"D" amps, general discussion who's 1 and why?

There sure seems to be allot of continued "BUZZ" regarding "D" amps. I am reading more and more SET/Tube users and lovers actually recommending and using them.

So what are your thoughts.
Muralman1 said:

"Every time someone brings over a glorified digital filtered digital source, the sound closes up, harmonics are lost, proper gradual decay becomes severely truncated."

I'm not understanding what type of source you refer to. I see that you have a PS Audio Lambda, so you're not anti digital. (I loved my Lambda until the nylon gears on the drawer stripped after many years of usage). Could you give an example of a source that you're speaking of?

I'm using a Playback Designs MPS-5 SACD player with my Rowland with fantastic results. Of course, there are many differences between PS and Rowland (beside the 60-miles between their shops), so they're going to potentially react differently to same sources.

I DO agree that you have to be careful with ICs, PCs and speaker cables with Class D and you need to be aware of RFI and EMI when placing components around these devices. Chassis design is critical to minimize interaction, and some Class D amps are more prone to interaction issues than others.

Dcstep, as you know, the Lambda is a transport. Mine has a new wheel. Also,
it has been given a big lift in sound by Henry Ho. My DAC is an Audio Note
2.1. This too has been highly advanced with updated electronics. The DAC
has 4 NOS tubes. For tube lovers this is very essential. The tube's
spaciousness and natural delivery is faithfully preserved.

Every over and up sampling player sucks the stage both horizontally and
vertically. Also, all harmonics vanish. The difference is striking. I have had a
Modright tubed Sony SACD here, and with the same negative results.

The tubes do no good in resurrecting the SACD's performance. The digital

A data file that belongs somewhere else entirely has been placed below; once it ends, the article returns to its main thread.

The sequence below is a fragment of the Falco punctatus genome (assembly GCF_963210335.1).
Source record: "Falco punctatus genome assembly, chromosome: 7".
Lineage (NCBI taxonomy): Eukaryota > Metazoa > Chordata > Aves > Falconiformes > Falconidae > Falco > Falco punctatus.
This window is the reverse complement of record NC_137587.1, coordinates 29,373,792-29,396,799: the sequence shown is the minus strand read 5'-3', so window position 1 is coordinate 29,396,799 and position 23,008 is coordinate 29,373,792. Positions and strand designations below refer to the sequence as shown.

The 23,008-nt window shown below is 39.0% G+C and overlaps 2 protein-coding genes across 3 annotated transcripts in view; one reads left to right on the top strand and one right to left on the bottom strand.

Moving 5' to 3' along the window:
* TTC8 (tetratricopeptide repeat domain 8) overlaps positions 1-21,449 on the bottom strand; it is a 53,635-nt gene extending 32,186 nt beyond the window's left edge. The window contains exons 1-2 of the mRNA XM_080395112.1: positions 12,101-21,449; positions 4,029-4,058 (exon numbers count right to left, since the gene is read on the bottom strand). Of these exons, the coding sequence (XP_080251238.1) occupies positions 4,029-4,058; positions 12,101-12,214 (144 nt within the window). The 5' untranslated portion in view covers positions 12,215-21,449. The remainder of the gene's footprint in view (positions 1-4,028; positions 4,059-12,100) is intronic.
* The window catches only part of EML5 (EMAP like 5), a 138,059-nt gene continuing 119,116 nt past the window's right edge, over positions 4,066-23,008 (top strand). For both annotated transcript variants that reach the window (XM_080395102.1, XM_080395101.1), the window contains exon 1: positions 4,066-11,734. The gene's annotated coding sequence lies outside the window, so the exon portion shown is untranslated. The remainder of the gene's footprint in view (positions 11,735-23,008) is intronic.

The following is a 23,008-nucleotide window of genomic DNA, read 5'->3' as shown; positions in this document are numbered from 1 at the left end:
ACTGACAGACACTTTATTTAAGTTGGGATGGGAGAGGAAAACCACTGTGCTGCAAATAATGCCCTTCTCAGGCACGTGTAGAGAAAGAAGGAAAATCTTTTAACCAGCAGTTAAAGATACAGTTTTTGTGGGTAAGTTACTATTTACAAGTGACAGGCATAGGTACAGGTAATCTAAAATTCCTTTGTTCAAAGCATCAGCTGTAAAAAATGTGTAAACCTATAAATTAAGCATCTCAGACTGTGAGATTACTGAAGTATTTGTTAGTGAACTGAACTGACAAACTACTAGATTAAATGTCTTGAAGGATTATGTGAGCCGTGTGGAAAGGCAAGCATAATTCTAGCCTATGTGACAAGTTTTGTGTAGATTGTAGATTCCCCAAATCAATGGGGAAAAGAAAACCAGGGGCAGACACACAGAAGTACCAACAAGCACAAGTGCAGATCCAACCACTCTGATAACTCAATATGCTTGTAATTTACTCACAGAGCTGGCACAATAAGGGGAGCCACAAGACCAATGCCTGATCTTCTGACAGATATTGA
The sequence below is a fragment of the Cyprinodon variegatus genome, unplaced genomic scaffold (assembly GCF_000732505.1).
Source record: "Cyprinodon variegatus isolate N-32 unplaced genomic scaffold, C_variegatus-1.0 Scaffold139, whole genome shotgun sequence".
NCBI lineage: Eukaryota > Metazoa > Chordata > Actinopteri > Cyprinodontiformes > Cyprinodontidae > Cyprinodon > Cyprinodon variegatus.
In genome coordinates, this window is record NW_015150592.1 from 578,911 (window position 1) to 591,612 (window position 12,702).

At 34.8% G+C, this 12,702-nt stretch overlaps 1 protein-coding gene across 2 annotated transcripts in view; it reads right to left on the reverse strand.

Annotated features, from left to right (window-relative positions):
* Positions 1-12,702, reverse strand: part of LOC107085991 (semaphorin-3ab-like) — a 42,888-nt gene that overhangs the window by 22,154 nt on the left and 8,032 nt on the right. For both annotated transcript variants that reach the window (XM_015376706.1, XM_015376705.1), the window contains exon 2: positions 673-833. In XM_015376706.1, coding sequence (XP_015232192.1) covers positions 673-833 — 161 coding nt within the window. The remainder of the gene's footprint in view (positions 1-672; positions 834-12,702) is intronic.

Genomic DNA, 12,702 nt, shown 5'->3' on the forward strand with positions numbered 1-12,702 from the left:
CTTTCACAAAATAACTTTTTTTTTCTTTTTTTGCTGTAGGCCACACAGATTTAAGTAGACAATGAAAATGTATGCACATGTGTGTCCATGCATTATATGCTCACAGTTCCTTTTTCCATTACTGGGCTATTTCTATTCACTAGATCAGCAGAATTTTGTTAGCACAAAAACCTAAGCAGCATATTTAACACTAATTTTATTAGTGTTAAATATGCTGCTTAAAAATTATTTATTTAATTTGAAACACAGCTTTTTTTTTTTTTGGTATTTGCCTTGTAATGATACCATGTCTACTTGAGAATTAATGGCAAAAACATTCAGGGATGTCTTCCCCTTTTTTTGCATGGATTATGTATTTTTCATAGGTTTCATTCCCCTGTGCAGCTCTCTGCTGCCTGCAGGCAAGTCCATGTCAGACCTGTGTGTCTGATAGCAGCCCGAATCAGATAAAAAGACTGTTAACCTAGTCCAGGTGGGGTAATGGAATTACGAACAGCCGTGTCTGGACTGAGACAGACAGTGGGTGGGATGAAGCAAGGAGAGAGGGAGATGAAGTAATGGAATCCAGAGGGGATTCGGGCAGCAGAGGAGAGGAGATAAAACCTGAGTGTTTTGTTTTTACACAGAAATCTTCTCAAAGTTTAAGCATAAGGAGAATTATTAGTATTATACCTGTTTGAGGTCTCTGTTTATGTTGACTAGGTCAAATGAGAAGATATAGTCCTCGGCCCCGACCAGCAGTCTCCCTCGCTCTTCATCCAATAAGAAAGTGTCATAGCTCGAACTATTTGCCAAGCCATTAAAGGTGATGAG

filter damages the tube's good qualities.

The why is easy to understand if you have any knowledge of the quantum
mechanics theory. The complete signal is an ever changing pulse of great
complexity traveling near the speed of light. There is no way a circuit can
differentiate and deftly cut out the, "distortion," without taking music
nuances with it. I can prove that here.

I think that applying quantum mechanics to digital reproduction is quite a stretch. Please share the proofs you mention with us.

BTW, the DSD encoding scheme used on SACD does not use a digital filter on playback. That's one of its advantages.

Also note that almost every digital recording made in the last 15 or so years was made with a delta sigma oversampling A/D converter, so your digital sources (CD and SACD) have already seen one round of oversampling and digital filtering before they get to you. Since you're hearing something musical from your DAC, it would seem that oversampling and digital filtering are not per se robbing digital of musicality.

I think that comparisons using "every", "always", and "never" are suspect. The world is more complex than that.

My $.02
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steidguitars, your point is interesting. I wish that our statements were followed by links to reliable sources on regular basis.
But the problem here is that you are assuming that class d is not able to play overtones and that has no basis on real facts.
It's possible also that class d is so faithfull that plays back recordings without artifacts that where not intented in the first place or you are confusing overtones with distortion - class d is known for lack of distortion introduced in the signal. this is pure speculation.